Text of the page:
Philadelphia is a year away from knowing which firm will build the city’s second casino. The Pennsylvania Gaming Control Board has stated that it intends to pore over each of the six applications “separately” with R. Douglas Sherman, the PGCB chief counsel, adding: “It’s not going to be a short process and it’s going to take as long as it takes.” He added that the Bureau of Investigations and Enforcement will conduct extensive background investigations, assess the project’s financing, the effects of its location, its design and other factors. All six applications are slightly different with Wynn Resorts and Penn National Gaming among the companies wanting to capture the licence that was originally awarded to a Foxwoods-led group back in 2006. That bid collapsed under public opposition and resulted in the reopening of the bidding process.
Massachusetts Gaming Commission chairman Stephen P. Crosby thinks they have “accomplished a lot” in the year since the state’s casino law was first signed. MassLive.com carries an interview with Crosby in which he also states: “I don’t think we could have gone more quickly. I’m proud of what we have done.” The five-person commission don’t envisage awarding their first licence until at least February 2014 and it will take up to three years after this for a resort to be fully constructed. Crosby isn’t worried though, and added: “It’s the right schedule. We’ve been moving quite quickly, given how complex this all is. We’re going to do it right and take the time to do it right.”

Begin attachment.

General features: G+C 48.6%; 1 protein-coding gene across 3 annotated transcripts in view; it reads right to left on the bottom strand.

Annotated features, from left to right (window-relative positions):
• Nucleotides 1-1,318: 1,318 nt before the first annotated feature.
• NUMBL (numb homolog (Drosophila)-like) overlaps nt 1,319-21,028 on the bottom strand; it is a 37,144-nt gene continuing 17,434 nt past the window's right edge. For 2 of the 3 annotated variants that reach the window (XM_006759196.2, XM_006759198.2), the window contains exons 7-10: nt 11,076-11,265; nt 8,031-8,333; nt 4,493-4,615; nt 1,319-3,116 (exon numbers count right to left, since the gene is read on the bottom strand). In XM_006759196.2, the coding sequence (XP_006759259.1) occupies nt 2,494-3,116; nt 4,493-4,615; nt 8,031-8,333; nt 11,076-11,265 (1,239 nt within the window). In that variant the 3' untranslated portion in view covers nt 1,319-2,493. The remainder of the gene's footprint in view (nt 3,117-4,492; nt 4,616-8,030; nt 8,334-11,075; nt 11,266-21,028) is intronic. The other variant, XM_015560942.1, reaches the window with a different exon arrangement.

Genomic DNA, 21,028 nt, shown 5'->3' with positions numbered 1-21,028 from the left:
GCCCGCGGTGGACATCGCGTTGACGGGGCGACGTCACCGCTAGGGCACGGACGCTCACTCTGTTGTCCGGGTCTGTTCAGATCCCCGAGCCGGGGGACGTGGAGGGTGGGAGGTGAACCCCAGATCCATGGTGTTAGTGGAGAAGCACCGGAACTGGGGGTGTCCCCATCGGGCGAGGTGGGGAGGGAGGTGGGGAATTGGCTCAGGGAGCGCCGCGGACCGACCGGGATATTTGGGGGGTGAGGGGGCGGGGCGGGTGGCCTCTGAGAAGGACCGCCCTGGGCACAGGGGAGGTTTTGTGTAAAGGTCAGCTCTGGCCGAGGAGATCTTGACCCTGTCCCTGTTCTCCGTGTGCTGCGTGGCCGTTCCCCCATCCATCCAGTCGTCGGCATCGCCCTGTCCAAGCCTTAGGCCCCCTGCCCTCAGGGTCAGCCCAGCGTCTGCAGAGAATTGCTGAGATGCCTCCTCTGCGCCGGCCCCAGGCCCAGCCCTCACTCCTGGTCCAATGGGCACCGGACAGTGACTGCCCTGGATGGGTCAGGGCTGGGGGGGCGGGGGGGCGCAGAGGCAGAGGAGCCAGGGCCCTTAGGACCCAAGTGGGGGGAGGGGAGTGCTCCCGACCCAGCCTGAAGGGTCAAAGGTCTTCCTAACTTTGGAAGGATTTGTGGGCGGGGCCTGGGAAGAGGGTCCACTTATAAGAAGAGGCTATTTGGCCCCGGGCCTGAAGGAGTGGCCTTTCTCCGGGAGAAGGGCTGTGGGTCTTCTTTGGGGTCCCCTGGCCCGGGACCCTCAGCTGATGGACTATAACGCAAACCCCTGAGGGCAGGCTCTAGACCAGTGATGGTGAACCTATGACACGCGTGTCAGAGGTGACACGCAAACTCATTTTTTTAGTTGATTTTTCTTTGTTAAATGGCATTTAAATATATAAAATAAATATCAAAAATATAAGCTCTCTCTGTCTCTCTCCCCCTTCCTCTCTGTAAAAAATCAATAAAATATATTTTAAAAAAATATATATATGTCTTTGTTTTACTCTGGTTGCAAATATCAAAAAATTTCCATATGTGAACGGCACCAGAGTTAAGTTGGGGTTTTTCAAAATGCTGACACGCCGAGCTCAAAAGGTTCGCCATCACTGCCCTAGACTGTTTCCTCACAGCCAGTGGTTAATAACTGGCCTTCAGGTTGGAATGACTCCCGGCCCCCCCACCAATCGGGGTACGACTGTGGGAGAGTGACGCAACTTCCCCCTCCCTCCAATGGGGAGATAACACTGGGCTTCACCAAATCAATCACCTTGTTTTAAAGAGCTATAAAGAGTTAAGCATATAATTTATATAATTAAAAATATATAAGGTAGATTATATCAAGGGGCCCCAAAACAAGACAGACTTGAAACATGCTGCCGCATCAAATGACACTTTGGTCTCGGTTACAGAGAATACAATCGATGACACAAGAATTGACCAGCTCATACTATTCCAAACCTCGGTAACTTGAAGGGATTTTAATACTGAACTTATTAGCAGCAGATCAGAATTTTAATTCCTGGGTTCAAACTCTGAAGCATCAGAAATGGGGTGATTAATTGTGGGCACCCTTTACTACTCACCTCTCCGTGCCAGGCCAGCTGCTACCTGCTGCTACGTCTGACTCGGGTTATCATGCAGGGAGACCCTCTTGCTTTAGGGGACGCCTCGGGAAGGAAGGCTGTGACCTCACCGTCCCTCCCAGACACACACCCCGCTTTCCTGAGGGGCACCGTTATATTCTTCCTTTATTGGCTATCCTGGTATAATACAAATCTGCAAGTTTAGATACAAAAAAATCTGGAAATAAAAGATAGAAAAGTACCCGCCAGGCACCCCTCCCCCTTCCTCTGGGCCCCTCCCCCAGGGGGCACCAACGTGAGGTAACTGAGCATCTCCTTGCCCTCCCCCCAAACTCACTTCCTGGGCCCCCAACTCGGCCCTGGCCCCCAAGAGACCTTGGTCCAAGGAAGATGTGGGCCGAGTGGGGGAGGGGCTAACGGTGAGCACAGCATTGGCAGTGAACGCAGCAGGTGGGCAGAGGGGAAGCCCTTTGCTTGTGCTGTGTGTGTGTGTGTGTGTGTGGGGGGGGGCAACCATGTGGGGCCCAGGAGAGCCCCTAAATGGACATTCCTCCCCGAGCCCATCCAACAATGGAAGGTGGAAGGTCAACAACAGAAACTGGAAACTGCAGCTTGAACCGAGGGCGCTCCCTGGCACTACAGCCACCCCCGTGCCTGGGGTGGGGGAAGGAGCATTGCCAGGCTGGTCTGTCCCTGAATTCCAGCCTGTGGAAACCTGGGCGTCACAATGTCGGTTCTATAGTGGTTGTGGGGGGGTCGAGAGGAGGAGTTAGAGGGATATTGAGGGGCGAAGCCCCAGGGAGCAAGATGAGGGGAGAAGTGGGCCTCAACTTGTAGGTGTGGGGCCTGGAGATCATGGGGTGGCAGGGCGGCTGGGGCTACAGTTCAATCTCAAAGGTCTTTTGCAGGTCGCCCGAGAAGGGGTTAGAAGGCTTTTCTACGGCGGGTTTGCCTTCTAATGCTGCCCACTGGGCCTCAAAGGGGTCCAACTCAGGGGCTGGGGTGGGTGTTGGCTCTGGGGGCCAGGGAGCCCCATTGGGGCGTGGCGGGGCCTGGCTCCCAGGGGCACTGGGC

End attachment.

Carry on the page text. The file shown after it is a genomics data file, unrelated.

Indiana should try to make its casinos more competitive according to a top legislative leader in the state. Indiana Senate President David Long (R-Fort Wayne) told the Times of Munster that the legislature should do what it can to stop casino tax revenues declining. Indiana relies on much of its income from other states with ten of the state’s 13 venues located in counties adjacent to other states. He states that the number of casinos in Indiana doesn’t need to increase; they just need be “more competitive”.